When you adopt or go to a reputable breeder and are matched with a dog from one of these programs, your needs are taken into consideration, and you usually meet with the different dogs available first. This helps you to form connections with potential matches and see which one is the best fit.
Training Your Own Service Dog
Now, you may have a dog at home you love and want to make into your service dog. Maybe they already perform some basic obedience tasks for you, and you think they may be a strong candidate for training.
If that’s the case, you can give it a try! Especially if you already have a relationship and have built trust with this dog, it may make the training process easier and more fun.
1. Is Your Dog a Good Fit?
Before starting the training, be sure your dog is a good candidate for a service dog training program. Are they alert and easily trainable? Does your dog get distracted easily or too excitable?
Do they have any behavioral obstacles such as reactivity in public or have fear issues? Overall, what is your dog’s temperament, and have you witnessed them in a variety of different situations?
Not all dogs are meant to be service dogs, and that’s okay!
2. Go Through the Basics
When you’ve decided that your dog is ready, start with the basics. This can set the stage for how the rest of your training will go. If your pup picks up on tasks easily and shows signs of being interested, that’s a great sign. Future service dogs must be socialized with people and other dogs, as well as cats, if possible.
Ensuring that they can behave on the leash and walk without interruption or disruption is a sign that they will make for an attentive service companion. Additionally, they should be well-behaved off-leash and never run off or stray from your commands.
3. Test Their Attentiveness
The next step is practicing eye contact. You don’t want your dog to be easily distracted. Maintaining eye contact with you is a great sign for a successful service dog. Train them to keep their eye on you a lot of the time so that they don’t miss a command from you.
Practice this by bringing a bunch of different distractions to your dog. This could be another person, a dog, a couple of toys, and a really enticing treat. Work with your dog to ensure they know you are the most important thing to them, and only when you give them the command to go see the distraction are they allowed to.
4. Expose Them To New Places
Service dogs need to be exposed to new places so they don’t become easily overwhelmed. They need to learn how to adapt and stay focused no matter where they are. Bringing your dog to public places that you frequent is a good way of exposing them to new places and getting them comfortable. This way, they will be prepared when they arrive at a location they’ve been to before.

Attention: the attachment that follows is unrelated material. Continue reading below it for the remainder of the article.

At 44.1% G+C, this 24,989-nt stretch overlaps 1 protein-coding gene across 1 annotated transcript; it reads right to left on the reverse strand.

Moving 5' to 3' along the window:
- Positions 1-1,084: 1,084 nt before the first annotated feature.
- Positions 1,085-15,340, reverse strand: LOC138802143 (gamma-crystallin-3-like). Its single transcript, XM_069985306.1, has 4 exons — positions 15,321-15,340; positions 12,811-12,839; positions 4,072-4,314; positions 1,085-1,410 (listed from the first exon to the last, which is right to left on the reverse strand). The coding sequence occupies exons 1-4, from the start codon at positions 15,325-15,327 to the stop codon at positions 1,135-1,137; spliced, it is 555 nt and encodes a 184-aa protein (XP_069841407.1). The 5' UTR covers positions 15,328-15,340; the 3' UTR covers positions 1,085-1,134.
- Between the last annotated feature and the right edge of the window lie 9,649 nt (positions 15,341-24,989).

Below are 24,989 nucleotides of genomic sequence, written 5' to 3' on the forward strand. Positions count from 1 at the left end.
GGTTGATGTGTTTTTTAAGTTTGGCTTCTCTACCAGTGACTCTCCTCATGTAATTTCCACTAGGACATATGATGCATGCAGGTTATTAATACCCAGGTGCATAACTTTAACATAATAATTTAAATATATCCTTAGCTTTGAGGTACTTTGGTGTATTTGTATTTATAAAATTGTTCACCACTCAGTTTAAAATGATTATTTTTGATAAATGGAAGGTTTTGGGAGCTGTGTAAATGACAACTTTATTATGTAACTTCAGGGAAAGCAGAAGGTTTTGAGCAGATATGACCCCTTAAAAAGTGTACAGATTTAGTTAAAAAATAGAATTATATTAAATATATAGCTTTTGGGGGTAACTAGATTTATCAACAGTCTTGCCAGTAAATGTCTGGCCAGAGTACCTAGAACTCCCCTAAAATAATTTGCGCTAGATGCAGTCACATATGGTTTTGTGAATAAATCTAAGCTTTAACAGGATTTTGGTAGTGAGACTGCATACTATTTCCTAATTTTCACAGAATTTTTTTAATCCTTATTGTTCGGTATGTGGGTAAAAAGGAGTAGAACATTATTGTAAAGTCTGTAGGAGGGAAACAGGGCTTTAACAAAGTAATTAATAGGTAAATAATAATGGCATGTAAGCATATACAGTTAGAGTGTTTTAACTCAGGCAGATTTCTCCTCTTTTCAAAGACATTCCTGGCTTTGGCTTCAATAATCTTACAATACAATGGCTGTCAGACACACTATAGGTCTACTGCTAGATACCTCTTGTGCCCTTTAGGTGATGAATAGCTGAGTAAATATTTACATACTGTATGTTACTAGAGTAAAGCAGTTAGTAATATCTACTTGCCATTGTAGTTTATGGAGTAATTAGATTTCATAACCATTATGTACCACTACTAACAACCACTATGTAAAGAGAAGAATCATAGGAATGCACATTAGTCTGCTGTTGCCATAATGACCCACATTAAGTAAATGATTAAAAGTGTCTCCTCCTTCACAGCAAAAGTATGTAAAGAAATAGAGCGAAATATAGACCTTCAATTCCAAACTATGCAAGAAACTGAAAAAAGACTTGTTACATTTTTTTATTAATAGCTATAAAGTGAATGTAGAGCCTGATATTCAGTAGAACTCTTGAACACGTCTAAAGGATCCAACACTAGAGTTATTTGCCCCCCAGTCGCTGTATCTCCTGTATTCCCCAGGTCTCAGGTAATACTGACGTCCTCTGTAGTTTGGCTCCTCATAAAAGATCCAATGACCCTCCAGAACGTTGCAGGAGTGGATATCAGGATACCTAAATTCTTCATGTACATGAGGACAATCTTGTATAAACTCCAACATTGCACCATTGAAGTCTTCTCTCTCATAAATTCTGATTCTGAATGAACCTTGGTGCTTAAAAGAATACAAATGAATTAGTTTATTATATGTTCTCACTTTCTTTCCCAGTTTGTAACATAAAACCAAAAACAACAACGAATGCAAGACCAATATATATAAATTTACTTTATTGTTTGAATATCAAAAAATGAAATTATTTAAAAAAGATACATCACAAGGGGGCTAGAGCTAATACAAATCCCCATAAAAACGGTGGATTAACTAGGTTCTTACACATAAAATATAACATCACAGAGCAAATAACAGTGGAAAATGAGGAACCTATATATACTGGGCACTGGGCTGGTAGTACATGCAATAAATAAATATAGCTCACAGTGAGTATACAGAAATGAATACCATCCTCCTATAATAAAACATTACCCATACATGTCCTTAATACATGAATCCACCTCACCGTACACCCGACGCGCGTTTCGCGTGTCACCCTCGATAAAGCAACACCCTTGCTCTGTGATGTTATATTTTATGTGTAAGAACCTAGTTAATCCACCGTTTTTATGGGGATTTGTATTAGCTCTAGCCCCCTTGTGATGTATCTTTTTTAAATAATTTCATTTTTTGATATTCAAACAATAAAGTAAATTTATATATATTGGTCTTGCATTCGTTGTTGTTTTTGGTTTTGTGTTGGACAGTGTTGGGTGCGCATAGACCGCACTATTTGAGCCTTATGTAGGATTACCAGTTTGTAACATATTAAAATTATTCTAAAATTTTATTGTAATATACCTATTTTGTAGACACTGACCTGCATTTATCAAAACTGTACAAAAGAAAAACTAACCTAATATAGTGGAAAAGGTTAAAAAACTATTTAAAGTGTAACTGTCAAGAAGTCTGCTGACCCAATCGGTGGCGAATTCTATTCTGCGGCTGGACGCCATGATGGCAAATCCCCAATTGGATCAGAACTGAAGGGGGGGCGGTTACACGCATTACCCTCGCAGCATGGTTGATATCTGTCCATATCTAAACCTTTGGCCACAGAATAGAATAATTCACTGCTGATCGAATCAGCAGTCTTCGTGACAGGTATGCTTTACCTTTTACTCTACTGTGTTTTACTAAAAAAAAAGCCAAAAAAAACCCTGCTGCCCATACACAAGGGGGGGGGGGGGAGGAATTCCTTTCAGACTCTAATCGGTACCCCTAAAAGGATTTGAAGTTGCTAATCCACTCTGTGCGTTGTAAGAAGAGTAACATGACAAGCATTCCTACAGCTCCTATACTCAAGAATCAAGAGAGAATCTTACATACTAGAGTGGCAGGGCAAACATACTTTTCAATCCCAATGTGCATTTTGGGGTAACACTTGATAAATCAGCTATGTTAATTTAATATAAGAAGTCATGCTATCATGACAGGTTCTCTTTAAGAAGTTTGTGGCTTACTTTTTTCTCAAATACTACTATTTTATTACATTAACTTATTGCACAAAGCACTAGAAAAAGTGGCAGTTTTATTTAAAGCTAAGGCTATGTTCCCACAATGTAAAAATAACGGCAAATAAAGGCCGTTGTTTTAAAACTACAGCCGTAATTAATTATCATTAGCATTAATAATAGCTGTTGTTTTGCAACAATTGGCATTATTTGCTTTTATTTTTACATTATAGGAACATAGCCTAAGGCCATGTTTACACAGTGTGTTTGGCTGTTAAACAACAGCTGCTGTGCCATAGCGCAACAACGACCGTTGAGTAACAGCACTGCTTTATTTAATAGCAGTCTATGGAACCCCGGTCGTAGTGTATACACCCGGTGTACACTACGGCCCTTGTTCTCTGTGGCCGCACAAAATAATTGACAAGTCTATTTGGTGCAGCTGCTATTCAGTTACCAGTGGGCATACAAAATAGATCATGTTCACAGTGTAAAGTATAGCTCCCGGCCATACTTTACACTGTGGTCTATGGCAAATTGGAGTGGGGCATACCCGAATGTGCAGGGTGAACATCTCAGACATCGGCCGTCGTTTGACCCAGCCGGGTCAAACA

Service dogs in training are allowed in all the public spaces where fully-trained service dogs are. While the ADA grants service animals access, there are a few exceptions. For instance, some animal sanctuaries or zoos do not permit service animals to enter the premises or certain areas (like open-air topiaries or carnivore enclosures).
You could end up in any kind of environment; your dog should be prepared as well. That way, there are no surprises when you take your dog to a busy shopping mall or to a concert venue.
5. Determine Their Tasks
Lastly, when training a service dog, determine what tasks you’d benefit from. This knowledge helps you focus on specializing your dog’s abilities and making sure they perform tasks that are useful to you. If you are someone with a mobility disability, making sure your assistance dog can open doors, reach light switches, retrieve items, and assist you as you move around is essential.
Training Your Dog With a Helping Paw
As you continue to train your service dog, you may find yourself coming up with questions you can’t answer. When you sign-up with AskVet, you gain access to Certified Pet Coaches who can provide you with support and advice on the training process. They can recommend certain resources to you that will be helpful and connect you with behaviorists that can help you understand your dog’s actions and responses.
Sign-up today for a virtual consultation about what AskVet can offer you. You’ll find that having this additional resource does wonders during your training sessions, so don’t wait another day!